Change the way the world perceives her strength
As a leader, I believe the path to equality is equivalent to the path to diversity. It remains long and ever-shifting but it has also never been graver and more pressing. Women are already strong, it is about time we change the way the world perceives their strength.
A healthy and diverse workplace creates safe spaces for women. For present times, it might be monumental but let’s not overlook how it is also a basic necessity. Recognition matters, and twin opportunities matter. If this means addressing the ominous gender pay gap, and questioning diversity & inclusion, as leaders we have to put on this hat.
This International Women’s Day, let us continue to preach and lead our communities and women toward a world where gender does not define you anymore. Let’s be more accommodating and more human.
– Nisha Narayanan, Director & COO, RED FM & Magic FM
The narrative must change
We are constantly in pursuit of goals. But goals like identity are never static. It is a process in motion. Every women’s day reminds us of this fundamental truth. For example, why should we always be told that we are women professionals? Madhavikutty is still referred to as a woman writer. Historians CONTINUE TO call Indira Gandhi a woman leader even now. We never do this to OV Vijayan or Nehru. Isn’t it time we moved on? The narrative must change. The conversation around gender-neutral terminology has to take place against the backdrop of the global rise of women across the spectrum.
Gender-neutral words like actor, writer, player, leader mean a lot in the present. They reflect the progress we have achieved. As the American thinker Susan Zontag put it: ”If I am going to play chess, I don’t think I should play it differently because I am a woman. The fight is not just for equality, but for equal power as well.’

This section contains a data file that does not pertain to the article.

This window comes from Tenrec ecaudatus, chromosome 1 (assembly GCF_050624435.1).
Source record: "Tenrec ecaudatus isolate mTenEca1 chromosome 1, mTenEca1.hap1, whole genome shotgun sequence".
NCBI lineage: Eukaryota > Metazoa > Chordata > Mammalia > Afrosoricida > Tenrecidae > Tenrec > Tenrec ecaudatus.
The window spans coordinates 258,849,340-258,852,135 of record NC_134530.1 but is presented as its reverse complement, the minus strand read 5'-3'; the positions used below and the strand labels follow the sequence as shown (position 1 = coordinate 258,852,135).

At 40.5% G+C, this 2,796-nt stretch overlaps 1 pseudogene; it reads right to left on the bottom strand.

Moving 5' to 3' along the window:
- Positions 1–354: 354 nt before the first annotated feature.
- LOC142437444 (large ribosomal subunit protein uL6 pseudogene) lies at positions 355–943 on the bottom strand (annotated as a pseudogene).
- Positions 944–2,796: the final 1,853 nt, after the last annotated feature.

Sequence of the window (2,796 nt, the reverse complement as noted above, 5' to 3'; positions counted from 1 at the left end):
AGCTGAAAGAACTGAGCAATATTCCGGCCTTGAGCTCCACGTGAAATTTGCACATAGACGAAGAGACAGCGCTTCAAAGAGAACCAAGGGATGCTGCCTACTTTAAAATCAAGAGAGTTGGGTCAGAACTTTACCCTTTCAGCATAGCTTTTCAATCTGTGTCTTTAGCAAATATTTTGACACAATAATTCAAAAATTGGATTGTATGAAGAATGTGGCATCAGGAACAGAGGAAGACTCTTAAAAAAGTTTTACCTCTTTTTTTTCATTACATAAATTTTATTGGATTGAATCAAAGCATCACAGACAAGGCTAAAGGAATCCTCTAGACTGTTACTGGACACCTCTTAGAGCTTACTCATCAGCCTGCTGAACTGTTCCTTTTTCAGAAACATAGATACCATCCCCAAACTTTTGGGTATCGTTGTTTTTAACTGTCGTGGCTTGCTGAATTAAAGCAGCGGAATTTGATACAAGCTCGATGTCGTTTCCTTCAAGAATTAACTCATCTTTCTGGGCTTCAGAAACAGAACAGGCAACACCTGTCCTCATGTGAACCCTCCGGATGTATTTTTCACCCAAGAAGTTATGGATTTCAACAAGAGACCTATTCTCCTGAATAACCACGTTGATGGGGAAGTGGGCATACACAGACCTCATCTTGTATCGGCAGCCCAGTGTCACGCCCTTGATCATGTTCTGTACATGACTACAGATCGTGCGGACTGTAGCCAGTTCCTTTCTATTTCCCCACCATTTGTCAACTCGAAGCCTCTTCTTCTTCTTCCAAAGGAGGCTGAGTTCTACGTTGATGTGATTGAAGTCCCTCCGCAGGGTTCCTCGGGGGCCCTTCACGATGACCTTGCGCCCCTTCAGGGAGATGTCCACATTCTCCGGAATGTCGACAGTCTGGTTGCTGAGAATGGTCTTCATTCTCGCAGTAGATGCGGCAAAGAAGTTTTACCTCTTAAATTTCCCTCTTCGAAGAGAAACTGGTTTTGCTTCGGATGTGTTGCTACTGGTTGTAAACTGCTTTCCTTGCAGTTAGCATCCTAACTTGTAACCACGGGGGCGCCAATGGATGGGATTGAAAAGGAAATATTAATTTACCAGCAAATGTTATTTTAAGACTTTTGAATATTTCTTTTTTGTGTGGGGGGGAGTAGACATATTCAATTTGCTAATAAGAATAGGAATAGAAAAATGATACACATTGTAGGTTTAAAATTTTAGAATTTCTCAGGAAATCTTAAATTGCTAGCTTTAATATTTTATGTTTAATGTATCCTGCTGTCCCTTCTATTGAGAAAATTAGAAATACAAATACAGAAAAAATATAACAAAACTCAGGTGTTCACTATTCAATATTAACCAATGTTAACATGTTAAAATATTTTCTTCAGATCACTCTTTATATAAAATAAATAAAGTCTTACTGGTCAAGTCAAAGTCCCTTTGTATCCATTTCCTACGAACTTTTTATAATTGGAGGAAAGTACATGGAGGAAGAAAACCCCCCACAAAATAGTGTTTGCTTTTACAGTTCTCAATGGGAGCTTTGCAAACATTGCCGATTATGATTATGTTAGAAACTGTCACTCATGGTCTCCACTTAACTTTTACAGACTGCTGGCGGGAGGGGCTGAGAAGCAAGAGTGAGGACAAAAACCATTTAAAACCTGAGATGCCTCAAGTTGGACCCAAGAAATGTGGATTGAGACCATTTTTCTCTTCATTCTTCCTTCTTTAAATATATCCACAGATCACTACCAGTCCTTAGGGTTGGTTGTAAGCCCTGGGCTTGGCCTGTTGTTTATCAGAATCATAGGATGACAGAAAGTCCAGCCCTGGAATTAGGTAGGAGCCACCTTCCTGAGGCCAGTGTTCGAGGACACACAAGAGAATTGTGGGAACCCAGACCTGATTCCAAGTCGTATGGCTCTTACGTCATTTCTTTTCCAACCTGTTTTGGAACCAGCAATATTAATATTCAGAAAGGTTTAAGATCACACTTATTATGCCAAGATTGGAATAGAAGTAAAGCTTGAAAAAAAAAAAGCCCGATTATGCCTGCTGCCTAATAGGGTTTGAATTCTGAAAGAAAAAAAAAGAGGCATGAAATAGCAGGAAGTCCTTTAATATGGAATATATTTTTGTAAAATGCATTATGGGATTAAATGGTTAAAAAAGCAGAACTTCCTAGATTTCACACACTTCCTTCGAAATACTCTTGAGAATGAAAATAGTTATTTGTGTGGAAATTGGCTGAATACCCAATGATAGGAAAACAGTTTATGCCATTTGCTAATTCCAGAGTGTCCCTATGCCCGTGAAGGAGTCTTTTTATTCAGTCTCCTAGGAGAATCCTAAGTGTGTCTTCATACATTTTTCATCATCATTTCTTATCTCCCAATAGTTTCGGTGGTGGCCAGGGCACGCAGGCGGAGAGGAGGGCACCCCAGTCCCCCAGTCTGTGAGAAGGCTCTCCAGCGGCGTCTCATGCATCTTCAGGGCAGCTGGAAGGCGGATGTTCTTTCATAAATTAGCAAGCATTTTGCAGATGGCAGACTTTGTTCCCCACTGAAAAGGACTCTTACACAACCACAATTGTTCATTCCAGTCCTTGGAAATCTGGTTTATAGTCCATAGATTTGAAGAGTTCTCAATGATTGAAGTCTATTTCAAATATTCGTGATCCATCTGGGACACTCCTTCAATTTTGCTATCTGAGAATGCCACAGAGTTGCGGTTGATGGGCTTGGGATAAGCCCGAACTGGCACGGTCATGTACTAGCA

– Mayura MS, Director – Digital Business, Mathrubhumi
Review, question and analyse personal unconscious bias
Unconscious biases are associations and feelings of bias hidden under the surface. They need to be addressed by the leaders of today as they don’t necessarily align with the declared beliefs.
The society and often workplaces tend to stereotype women as the lead caregiver at home and men as lead bread earners. So, the bias runs deep in our subconscious. For example, when a woman leaves early from work it is assumed that she is going to tend to her domestic requirements. What if she wants to conserve her time and energy, beat the traffic, and later continue her work from home? If the man was to leave early from work, it would often be assumed he is leaving for a meeting.
When a woman quits, she might be asked if she wants to concentrate on her domestic life, but a man would never be asked that.
The world today is fast changing, I believe there is an urgent need to bring about a change in our mindsets too.
Leaders can address this by helping employees understand how individuals are impacted by unconscious bias, and what actions reinforce bias. A way to build awareness and address unconscious bias is to encourage employees to review, question and analyse their personal unconscious bias.
– Shitu Patil, National Head of Art & ECD, L&K Saatchi & Saatchi
No two genders are equal physically, emotionally, or mentally
There’s a growing awareness for inclusivity and diversity in the workplace, yet many organisations fail to put their plans into action. In the media and advertising industry, increased representation of women is a step in the right direction, but true inclusivity means creating a workplace culture that values and supports the diverse experiences, perspectives, and contributions of women. This requires acknowledging and addressing systemic biases and barriers that have historically been the industry norm. Truly inclusive workplaces actively work to ensure women are represented at all levels, from the entry-level to the boardroom, by implementing policies that promote gender diversity and equity, and flexible work arrangements. Success at the workplace should not be based on established norms for all genders, and trade-offs shouldn’t be made based on the life stage of a woman. Equality means acknowledging that no two genders are equal physically, emotionally, or mentally, but they should have equal opportunities to grow and succeed. Understanding the natural progression of each gender and fostering a truly inclusive environment are direct ways to address this.